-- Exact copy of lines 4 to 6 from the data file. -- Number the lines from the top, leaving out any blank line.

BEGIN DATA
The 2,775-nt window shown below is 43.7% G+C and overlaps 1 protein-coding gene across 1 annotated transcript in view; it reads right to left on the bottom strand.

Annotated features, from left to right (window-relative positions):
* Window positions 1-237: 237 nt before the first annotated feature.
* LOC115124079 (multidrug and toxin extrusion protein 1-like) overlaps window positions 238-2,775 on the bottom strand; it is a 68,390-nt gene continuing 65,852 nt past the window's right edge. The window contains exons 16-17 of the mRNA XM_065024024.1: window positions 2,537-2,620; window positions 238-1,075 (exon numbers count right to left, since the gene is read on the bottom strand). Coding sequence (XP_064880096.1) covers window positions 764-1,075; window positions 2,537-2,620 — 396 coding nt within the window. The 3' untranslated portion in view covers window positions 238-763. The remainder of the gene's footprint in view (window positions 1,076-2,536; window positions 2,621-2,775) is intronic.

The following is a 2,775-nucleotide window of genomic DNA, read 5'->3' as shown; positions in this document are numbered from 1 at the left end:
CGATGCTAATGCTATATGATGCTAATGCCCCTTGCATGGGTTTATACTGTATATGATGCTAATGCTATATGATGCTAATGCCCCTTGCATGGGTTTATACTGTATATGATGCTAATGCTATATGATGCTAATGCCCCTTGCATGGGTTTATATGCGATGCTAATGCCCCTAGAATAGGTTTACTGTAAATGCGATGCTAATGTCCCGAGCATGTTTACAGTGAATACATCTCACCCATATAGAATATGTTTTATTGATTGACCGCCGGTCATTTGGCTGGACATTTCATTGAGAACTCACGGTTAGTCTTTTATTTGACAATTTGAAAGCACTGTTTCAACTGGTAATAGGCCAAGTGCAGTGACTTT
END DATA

* LOC115124079 (multidrug and toxin extrusion protein 1-like) overlaps window positions 238-2,775 on the bottom strand; it is a 68,390-nt gene continuing 65,852 nt past the window's right edge. The window contains exons 16-17 of the mRNA XM_065024024.1: window positions 2,537-2,620; window positions 238-1,075 (exon numbers count right to left, since the gene is read on the bottom strand). Coding sequence (XP_064880096.1) covers window positions 764-1,075; window positions 2,537-2,620 — 396 coding nt within the window. The 3' untranslated portion in view covers window positions 238-763. The remainder of the gene's footprint in view (window positions 1,076-2,536; window positions 2,621-2,775) is intronic.

The following is a 2,775-nucleotide window of genomic DNA, read 5'->3' as shown; positions in this document are numbered from 1 at the left end:
CGATGCTAATGCTATATGATGCTAATGCCCCTTGCATGGGTTTATACTGTATATGATGCTAATGCTATATGATGCTAATGCCCCTTGCATGGGTTTATACTGTATATGATGCTAATGCTATATGATGCTAATGCCCCTTGCATGGGTTTATATGCGATGCTAATGCCCCTAGAATAGGTTTACTGTAAATGCGATGCTAATGTCCCGAGCATGTTTACAGTGAATACATCTCACCCATATAGAATATGTTTTATTGATTGACCGCCGGTCATTTGGCTGGACATTTCATTGAGAACTCACGGTTAGTCTTTTATTTGACAATTTGAAAGCACTGTTTCAACTGGTAATAGGCCAAGTGCAGTGACTTT